At various times in my life I’ve surrendered to the urge to collect musical instruments. It’s a common ailment among my peers, and probably one of the less damaging addictions one might suffer. But over the past few years I’ve tried to go straight, stick with the instruments I have and definitely stay away from oddball stuff that once called out to me.
Then I ran across an Ebay auction for a Martin Tiple. Now the “tiple” is one of a number of smallish stringed instruments played throughout the Spanish and Portuguese speaking world, where the word is pronounced “teeplay.” But a Martin Tiple is a strange member of the `ukulele family, an instrument that was vitally important to the CF Martin company in their history. I’ve learned a lot about the Martin Tiple by visiting Uncle Emile’s Blog, The Martin Tiple.
I started off tuning this tiple like a modern tenor uke, G C E A or C6 tuning. But we discovered that it plays and tunes better one step higher in a D6 tuning of A D F# B.
There’s something about the organic glow of a fine vintage instrument, the battle scars contribute to the feeling that this is a special object, simply by having survived. The instrument I received from my Ebay seller has been loved pretty hard and had a fair amount of repair work along the way, but the cost reflected that so I’m happy with the result. Martin built these instruments in their common styles of 15/17 (mahogany top, back and sides), 18 (spruce top, mahogany back and sides), and 28 (spruce top, rosewood back and sides). I’ve seen tiples as early as 1925 and as late as the 1970s, this one is from 1949 according to the serial number database on the CF Martin site. It’s easy to see why people fall under the spell of old Martins.
The peghead is one of the most distinctive in the world of stringed instruments, with those five-on-a-plate tuners marching down each side and the forest of strings scurrying over the nut.
This instrument got plenty of legitimate play but not abuse. Looks like someone really had fun with this tiple. If you look carefully you can see that the saddle has been compensated slightly for each course, but not for the intonation difference between the plain and wound strings. This makes tuning accuracy a bit marginal.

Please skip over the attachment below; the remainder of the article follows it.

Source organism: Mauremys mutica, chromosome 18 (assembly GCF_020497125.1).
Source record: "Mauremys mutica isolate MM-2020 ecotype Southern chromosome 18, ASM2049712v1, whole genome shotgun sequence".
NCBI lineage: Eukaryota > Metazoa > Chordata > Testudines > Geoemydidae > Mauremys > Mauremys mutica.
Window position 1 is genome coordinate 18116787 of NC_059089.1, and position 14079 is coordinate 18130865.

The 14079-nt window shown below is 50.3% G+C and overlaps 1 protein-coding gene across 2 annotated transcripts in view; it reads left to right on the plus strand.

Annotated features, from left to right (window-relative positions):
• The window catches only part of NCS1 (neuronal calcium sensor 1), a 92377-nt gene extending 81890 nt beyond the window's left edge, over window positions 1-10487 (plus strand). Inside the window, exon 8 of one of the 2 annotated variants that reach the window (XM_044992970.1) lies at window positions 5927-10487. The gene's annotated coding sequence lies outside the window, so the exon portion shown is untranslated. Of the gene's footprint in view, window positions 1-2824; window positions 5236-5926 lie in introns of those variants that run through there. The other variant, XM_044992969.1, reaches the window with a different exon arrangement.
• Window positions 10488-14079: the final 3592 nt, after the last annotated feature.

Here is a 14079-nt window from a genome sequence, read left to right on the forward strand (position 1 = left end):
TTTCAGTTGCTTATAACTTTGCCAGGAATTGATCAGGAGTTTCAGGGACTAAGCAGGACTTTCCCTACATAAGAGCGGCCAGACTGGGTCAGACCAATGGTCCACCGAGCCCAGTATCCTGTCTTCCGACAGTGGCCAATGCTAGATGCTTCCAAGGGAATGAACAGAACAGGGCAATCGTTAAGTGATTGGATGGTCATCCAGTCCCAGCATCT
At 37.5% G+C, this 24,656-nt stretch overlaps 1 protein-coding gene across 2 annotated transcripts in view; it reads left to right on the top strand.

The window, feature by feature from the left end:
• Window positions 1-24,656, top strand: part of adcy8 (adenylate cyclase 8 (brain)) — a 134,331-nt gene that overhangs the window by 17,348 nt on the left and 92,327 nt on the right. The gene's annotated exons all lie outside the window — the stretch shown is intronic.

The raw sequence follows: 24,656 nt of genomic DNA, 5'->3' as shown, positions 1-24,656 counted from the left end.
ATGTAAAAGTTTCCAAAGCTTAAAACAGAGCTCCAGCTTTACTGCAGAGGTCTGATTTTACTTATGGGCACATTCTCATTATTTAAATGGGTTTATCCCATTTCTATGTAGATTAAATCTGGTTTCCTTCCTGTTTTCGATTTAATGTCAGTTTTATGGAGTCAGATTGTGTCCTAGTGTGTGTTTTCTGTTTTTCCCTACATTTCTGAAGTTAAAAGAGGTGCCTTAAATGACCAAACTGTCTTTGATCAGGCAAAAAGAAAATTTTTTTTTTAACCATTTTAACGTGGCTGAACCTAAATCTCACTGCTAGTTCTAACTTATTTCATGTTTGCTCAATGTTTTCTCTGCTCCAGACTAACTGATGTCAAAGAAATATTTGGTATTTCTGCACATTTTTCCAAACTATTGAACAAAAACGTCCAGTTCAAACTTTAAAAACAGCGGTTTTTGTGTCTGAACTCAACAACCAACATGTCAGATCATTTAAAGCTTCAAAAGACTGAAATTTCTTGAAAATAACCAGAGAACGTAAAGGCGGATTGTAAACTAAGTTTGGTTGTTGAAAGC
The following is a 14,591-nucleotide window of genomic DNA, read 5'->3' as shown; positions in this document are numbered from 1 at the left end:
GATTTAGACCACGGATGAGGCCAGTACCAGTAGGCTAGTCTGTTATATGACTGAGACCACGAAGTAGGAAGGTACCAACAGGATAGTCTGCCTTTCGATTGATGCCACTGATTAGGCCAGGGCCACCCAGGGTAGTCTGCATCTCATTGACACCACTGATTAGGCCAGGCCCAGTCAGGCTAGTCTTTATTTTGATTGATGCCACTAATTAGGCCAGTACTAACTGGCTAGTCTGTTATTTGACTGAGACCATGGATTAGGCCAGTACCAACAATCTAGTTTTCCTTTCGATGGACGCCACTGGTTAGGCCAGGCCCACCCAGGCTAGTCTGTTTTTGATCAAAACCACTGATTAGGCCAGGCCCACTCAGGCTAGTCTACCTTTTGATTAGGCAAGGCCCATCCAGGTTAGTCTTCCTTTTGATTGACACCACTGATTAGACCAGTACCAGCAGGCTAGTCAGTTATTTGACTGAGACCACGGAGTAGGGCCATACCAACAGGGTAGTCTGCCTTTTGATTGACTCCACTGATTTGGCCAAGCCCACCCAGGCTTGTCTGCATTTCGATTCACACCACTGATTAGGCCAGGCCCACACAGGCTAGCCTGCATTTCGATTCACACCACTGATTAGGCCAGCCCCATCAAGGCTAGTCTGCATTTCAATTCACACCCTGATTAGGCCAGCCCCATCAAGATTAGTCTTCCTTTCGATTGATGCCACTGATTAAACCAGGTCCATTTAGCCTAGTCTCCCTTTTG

The bridge is a block with wings, carved from rosewood with holes drilled through for string attachment. The angled bone saddle drops into a slot in the rosewood.
The ball ends serve to hold the string in place against the bridge. This arrangement gives a very shallow break angle over the saddle, probably adding a bit to the jangle and chime.
There are faintly visible lateral waves in the mahogany back, I can’t tell if it’s a figure in the wood or saw marks from the resawing, but in any case it’s lovely to look at.
So What Does a Tiple Sound Like?
The sound of this little box is pretty amazing. At time it sounds like a 12 string guitar, sometimes like a mandolin, or a Tahitian banjo. It really came to life when Hawaiian slack key and `ukulele master Ledward Kaapana showed up at our house. Ledward told me that one of his Aunties back in Kalapana featured a tiple as her musical contribution to the legendary house parties of his youth. He quickly got the tuning sweetened up and began finding his voice on the tiple.
We’ve been staying pretty busy playing shows around Northern California, but with a few days off I persuaded Ledward to join me in the Digital Duck Studio to do a little video featuring his tiple stylings. I pulled out my Wingert Model E, tuned to taropatch slack key, and we came up with a couple of old Hawaiian songs to share.
How’s that for some jangly fun? If you search around YouTube you can hear some other examples of the tiple being played in a variety of styles.
Since this is a techie blog I should take a moment to address the recording process. I’ve been experimenting with the ORTF mic array lately. It gives a “big” but natural representation of a solo guitar, and I really liked the result in a recent duet recording. So I left the pair of Schoeps cardioid mics in their ORTF arrangement, about two feet in front of our instruments. I used the Panasonic GH2 along with two Sanyo Xacti HD2000 cameras to provide several camera angles.
The audio came through the RME UFX interface and was captured in REAPER. I used no EQ or reverb, the only adjustment was a level boost along with a brickwall limiter to prevent overs. I assembled the audio with the multiple cameras in Edius Neo Booster and rendered as a 720p AVCHD video for upload to YouTube.
This entry was posted on Friday, February 8th, 2013 at 6:43 pm and is filed under Guitar. You can follow any responses to this entry through the RSS 2.0 feed. You can leave a response, or trackback from your own site.